When Kennedy and Thorndike performed a similar experiment more than 70 years ago, they realized they would be unable to distinguish between temperature effects and orientation effects, so they took great pains to keep the apparatus temperature constant to 0.001°C. In contrast, Mъnera et al. did not make any attempt to control temperature or humidity effects (both are quite large in their room). They measured the temperature with a resolution of just 0.2°C, and attempted to correct for the large temperature and humidity changes—a simple estimate shows that an unmeasurable drift of 0.2°C between the two arms can cause a fringe shift comparable to their “signal”. Humidity differences can generate similarly large fringe shifts. Because they insulated each arm's light path from the room and from each other, it is clear that such variations did occur between the two arms (variations in the room itself were much larger). Because of inadequate environmental monitoring and control, there is no reason to believe this measurement is inconsistent with SR.
  • R.T. Cahill, “A New Light-Speed Anisotropy Experiment: Absolute Motion and Gravitational Waves Detected”, Progr. in Physics, 4 (2006), pg 73.: This experiment measures the round-trip delay of RF signals that go out via an optical fiber and come back via coaxial cable, minus the delay from signals that go out via coaxial cable and come back via optical fiber. The apparatus has 5-meter cables, and is fixed to the Earth with the cables aligned north-south at a latitude of 38° S. He claims that optical fiber is insensitive to “absolute motion” but coax cable can observe it, and this combination maximizes the “signal”.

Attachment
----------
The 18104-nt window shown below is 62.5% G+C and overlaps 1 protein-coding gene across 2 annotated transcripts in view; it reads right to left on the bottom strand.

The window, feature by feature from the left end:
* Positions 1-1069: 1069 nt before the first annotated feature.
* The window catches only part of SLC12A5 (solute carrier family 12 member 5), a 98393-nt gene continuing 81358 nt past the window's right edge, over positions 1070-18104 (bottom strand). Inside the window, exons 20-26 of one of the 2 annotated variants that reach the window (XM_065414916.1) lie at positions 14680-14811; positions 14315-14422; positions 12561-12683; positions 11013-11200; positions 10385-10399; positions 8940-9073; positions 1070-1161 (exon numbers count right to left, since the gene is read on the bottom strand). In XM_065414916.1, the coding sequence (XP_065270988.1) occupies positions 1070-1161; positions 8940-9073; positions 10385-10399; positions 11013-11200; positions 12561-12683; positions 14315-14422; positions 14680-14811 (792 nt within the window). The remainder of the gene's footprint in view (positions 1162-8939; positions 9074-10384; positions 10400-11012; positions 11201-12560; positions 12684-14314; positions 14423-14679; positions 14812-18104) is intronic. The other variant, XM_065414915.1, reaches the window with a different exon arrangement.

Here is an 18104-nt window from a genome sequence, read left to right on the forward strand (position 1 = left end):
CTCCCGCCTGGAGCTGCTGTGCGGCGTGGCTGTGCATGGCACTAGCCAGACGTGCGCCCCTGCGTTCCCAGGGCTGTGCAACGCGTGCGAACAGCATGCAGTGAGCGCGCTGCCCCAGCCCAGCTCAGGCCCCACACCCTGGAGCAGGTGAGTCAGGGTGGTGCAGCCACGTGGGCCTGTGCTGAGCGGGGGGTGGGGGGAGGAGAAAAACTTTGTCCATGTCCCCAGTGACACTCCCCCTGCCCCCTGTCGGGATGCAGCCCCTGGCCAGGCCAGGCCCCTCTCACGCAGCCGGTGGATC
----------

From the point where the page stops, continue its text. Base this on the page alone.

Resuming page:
Cahill made a reasonable effort to minimize the effects of temperature variations on his apparatus, but then assumed that no systematic error remained, and did not monitor the environmental factors (temperature, barometric pressure) that can affect his apparatus. By temporarily arranging the cables to form a circle, he used a test setup that eliminates any real signal and permits him to directly measure his systematic errors, which is an important thing to do. But then he inexplicably ignores that measurement (the last 4 hours of his Fig. 14). The apparatus drifts up and down by 8 ps during this signal-canceling configuration, which is roughly half the magnitude of his “signal”. The presence of such a large, unmonitored, and unknown drift completely invalidates his conclusions. For instance, there are several 24-hour periods in his data plots during which the variations are less than the 8 ps during that short measurement of the systematic drift—that is consistent with the entire “signal” being this unknown systematic drift.